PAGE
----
Quantum computers promise significantly shorter computing times for complex problems. But there are still only a few quantum computers worldwide with a limited number of so-called qubits. However, quantum computer algorithms can already run on conventional servers that simulate a quantum computer. A team at HZB has succeeded to calculate the electron orbitals and their dynamic development on the example of a small molecule after a laser pulse excitation. In principle, the method is also suitable for investigating larger molecules that cannot be calculated using conventional methods.
“These quantum computer algorithms were originally developed in a completely different context. We used them here for the first time to calculate electron densities of molecules, in particular also their dynamic evolution after excitation by a light pulse,” says Annika Bande, who heads a group on theoretical chemistry at HZB. Together with Fabian Langkabel, who is doing his doctorate with Bande, she has now shown in a study how well this works.
Error-free quantum computer
“We developed an algorithm for a fictitious, completely error-free quantum computer and ran it on a classical server simulating a quantum computer of ten Qbits,” says Fabian Langkabel. The scientists limited their study to smaller molecules in order to be able to perform the calculations without a real quantum computer and to compare them with conventional calculations.
Indeed, the quantum algorithms produced the expected results. In contrast to conventional calculations, however, the quantum algorithms are also suitable for calculating significantly larger molecules with future quantum computers: “This has to do with the calculation times. They increase with the number of atoms that make up the molecule,” says Langkabel. While the computing time multiplies with each additional atom for conventional methods, this is not the case for quantum algorithms, which makes them much faster.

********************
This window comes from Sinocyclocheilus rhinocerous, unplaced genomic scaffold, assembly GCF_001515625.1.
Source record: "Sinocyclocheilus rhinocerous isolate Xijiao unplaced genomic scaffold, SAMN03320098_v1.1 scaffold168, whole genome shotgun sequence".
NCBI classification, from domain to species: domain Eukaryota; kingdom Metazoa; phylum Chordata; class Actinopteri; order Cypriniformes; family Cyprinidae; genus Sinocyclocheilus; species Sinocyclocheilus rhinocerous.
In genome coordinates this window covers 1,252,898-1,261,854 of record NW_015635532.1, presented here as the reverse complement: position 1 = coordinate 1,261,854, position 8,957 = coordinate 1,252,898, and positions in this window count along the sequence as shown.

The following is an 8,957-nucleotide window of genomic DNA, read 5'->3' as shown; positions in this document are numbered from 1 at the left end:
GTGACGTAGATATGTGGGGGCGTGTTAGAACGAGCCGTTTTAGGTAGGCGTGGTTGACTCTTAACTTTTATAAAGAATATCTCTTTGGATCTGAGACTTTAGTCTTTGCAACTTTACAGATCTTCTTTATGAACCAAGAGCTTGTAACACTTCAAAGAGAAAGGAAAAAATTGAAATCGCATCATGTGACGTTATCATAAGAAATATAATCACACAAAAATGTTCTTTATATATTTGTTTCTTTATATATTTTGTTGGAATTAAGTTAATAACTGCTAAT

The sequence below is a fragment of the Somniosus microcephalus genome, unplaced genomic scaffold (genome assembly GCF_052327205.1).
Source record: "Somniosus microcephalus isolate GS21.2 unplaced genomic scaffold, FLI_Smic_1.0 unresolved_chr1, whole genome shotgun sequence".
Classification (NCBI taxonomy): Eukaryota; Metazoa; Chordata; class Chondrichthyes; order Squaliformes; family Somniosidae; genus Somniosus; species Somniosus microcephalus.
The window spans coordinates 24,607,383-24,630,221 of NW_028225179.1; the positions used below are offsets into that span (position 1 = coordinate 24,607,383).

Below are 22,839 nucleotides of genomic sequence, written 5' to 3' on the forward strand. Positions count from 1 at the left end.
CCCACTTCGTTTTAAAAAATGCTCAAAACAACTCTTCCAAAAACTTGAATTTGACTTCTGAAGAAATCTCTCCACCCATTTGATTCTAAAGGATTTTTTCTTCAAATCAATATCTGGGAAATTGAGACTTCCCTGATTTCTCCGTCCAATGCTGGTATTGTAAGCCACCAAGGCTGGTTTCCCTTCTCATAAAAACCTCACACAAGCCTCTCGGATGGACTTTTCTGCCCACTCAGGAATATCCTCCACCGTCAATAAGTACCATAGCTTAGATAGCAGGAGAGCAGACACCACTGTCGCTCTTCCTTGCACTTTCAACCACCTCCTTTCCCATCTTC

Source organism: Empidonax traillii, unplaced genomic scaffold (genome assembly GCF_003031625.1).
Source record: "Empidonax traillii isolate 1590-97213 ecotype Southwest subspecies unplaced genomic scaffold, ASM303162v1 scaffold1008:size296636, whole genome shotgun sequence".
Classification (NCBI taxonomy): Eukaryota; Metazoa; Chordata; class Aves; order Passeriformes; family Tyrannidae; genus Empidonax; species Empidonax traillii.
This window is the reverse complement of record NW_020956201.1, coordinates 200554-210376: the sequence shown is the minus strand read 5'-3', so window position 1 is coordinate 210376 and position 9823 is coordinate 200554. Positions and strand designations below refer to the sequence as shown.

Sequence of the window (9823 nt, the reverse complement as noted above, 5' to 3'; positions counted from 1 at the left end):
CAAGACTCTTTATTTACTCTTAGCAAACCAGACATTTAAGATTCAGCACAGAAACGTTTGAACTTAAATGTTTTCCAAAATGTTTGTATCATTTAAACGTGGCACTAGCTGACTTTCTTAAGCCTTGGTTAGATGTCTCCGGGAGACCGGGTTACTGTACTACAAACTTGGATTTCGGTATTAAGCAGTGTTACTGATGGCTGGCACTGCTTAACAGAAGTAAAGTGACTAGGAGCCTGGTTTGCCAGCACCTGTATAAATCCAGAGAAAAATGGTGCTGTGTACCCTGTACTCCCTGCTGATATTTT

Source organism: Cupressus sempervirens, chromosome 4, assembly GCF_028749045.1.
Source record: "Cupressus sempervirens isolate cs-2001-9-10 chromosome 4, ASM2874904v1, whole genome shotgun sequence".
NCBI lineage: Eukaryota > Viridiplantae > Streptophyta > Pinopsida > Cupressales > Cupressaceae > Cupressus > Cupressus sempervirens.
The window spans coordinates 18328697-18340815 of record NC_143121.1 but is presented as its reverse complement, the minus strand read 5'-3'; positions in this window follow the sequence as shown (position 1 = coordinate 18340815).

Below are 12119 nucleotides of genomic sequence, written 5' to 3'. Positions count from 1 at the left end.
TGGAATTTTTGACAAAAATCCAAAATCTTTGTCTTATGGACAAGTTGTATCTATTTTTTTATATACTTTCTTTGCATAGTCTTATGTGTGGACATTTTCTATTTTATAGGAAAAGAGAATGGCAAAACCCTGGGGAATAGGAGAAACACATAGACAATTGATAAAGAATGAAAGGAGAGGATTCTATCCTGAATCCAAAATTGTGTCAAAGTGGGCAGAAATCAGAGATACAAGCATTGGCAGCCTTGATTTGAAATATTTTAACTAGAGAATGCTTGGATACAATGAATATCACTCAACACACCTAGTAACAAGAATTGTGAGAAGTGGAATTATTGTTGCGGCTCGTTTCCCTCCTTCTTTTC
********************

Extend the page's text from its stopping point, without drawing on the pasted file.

Photocatalysis, light reception and more
The study thus shows a new way to calculate electron densities and their “response” to excitations with light in advance with very high spatial and temporal resolution. This makes it possible, for example, to simulate and understand ultrafast decay processes, which are also crucial in quantum computers made of so-called quantum dots. Also predictions about the physical or chemical behaviour of molecules are possible, for example during the absorption of light and the subsequent transfer of electrical charges. This could facilitate the development of photocatalysts for the production of green hydrogen with sunlight or help to understand processes in the light-sensitive receptor molecules in the eye.